I am sure you all have heard the phrase “all good things must come to an end.” Well, after ten blissful days in the beautiful city of Tokyo (Check out Wong Eats Tokyo Part 1 and 2 while you’re at it), I have finally returned back to Hong Kong with a belly full of great sushi and a liver that is permanently scarred from fantastic artisanal cocktails. This is the third and final part of Wong Eats Tokyo. It may not be the most complete recap, but nevertheless, I hope you enjoy it:
Lunch – Soba Class @ Edo Teuchi-Soba Classroom
Usually when I go for Japanese noodles, ramen is my first pick, as I particularly enjoy the marriage between intense broth and springy noodles. Soba, on the other hand, is never something on my mind, as I have been scarred too many times in Hong Kong by overcooked noodles and broth that tastes like it came out of a plastic container, and probably did. But after spending 4 hours at a soba master’s house, I gained a new appreciation for the often unheralded noodle, from the 8:2 buckwheat to flour ratio to produce a perfect texture, to the precision in cutting each individual strand of soba, it was simply elegant and refined. It was also much more difficult that anticipated, and I spent half the class waving my arms and crying for help, but in the end, I managed to craft my own soba noodles. Perhaps it was the sacred 8:2 ratio, or the unique kneading motion, or simply because these noodles were made from scratch in front of my very own eyes, they tasted much better than the store bought noodles you find in Hong Kong.
Dinner – Kyubey (Keio Plaza Hotel Branch)
I was shocked when the girlfriend proposed on a whim that we should have a sushi dinner (She dislikes most shellfish, and we targeted lunch sessions for sushi as it was much cheaper). Obviously as this was a spontaneous decision, it was near impossible to secure a table at any Michelin starred joints, so the hotel concierge directed us to Kyubey, one of the oldest sushi houses in Tokyo. Kyubey has been in operation in Ginza since 1935, predating World War 2 and Communist China, and the restaurant is famed for inventing the gunkan-maki, where the entire nigiri is wrapped a piece of seaweed, making it look like a warship. Instead of the main branch, we went to the one in the swanky Keio Plaza Hotel in Shinjuku. While Kyubey was everything we imagined, with an almost zen-like ambiance and two stern sushi masters with a head of white hair, we were left feeling a bit disappointed with the quality of the meal, especially when compared to the excellent lunch that Sushi Kanesaka a week earlier. The rice was less balanced, the craftsmanship less pristine, and the nigiri lacked the ‘WOW’ factor. There were some stellar pieces though, such as the outrageously succulent otoro, as well as the seared chutoro, with a lovely browned exterior and a medium rare inside.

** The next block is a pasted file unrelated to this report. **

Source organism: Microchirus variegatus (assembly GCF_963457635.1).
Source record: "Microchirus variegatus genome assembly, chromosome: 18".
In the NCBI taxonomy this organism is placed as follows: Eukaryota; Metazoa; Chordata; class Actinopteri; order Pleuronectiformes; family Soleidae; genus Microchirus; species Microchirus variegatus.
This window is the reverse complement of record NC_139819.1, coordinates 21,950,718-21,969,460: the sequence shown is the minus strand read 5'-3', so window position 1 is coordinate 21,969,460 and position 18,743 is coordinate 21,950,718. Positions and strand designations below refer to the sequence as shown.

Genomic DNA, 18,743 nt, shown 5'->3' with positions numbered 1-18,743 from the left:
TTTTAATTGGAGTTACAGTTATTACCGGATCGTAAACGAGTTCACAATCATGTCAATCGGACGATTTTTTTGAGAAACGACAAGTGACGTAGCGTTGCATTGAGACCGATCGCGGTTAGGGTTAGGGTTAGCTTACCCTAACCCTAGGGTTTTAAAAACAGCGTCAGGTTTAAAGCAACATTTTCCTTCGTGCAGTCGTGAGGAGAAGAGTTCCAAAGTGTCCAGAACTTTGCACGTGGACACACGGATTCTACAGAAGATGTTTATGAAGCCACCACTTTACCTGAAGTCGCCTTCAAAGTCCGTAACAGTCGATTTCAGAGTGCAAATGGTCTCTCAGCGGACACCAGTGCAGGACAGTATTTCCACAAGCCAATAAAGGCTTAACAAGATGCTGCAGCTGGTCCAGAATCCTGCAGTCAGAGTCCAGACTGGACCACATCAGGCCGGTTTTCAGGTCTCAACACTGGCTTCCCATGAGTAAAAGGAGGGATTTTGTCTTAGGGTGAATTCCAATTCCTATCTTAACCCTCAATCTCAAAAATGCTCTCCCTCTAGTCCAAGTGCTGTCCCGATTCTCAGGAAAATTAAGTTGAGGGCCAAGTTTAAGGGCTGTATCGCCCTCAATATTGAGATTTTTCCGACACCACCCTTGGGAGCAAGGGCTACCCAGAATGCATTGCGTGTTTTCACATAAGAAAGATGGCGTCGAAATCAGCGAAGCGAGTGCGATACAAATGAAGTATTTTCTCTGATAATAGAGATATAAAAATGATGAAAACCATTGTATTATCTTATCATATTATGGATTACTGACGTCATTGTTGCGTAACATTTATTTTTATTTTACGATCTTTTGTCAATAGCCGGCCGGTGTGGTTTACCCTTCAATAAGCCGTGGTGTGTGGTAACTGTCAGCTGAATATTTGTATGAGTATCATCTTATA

Dinner – Go-Horumon
After a long day water rafting along the beautiful peaks of Jomo Kogen (Seriously, go. It is absolutely stunning, with ice capped peaks, sakura blossoms and lovely rapids), we arrived back in Tokyo station hungry and exhausted. Wanting to try something truly local, we discovered a small yakiniku joint bustling with people, and while the owner was not the most friendly individual to foreign visitors, we eventually secured a seat after a half hour wait. This particular yakiniku place was a hurumon – a restaurant that specialises in off-cuts and offal, perfect after a long day’s work. Every part of the cow and pig is utilised, some cooked and some left raw. You sear various cuts of liver, stomach and meat on a small hibachi grill in front of you. The slivers of cow stomach was lovely and tender, but even better was the wagyu, sourced personally by the owner. It was rich and marbled, and melted instantly in the mouth after a quick sear. Wash it all down with a glass of ice cold beer and you get the full Japanese experience.